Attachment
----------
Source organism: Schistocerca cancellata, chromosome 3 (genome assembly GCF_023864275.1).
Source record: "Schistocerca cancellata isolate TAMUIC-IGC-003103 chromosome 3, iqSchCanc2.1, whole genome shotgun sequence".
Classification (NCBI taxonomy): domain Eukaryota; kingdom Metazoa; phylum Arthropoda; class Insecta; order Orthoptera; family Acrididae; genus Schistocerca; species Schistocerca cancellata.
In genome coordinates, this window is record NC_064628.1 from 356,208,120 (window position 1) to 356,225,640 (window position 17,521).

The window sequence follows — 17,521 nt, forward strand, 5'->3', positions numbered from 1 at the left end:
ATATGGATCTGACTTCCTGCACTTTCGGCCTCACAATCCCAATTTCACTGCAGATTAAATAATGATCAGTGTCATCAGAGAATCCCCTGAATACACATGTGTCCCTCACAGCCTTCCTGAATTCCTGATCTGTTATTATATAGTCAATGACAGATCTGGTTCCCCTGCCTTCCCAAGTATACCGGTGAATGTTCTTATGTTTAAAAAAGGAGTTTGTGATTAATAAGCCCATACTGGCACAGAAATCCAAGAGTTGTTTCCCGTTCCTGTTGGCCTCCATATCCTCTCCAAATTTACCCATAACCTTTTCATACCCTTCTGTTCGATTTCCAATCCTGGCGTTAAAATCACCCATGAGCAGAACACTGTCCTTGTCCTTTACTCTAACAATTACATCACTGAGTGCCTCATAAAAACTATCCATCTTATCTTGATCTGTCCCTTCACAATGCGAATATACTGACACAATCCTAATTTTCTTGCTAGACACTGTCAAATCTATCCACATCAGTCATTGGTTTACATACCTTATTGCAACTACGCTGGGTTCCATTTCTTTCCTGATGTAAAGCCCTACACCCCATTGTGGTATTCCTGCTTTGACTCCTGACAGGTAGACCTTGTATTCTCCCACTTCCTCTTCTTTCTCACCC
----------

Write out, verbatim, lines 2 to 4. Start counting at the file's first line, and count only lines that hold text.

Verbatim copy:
Source record: "Schistocerca cancellata isolate TAMUIC-IGC-003103 chromosome 3, iqSchCanc2.1, whole genome shotgun sequence".
Classification (NCBI taxonomy): domain Eukaryota; kingdom Metazoa; phylum Arthropoda; class Insecta; order Orthoptera; family Acrididae; genus Schistocerca; species Schistocerca cancellata.
In genome coordinates, this window is record NC_064628.1 from 356,208,120 (window position 1) to 356,225,640 (window position 17,521).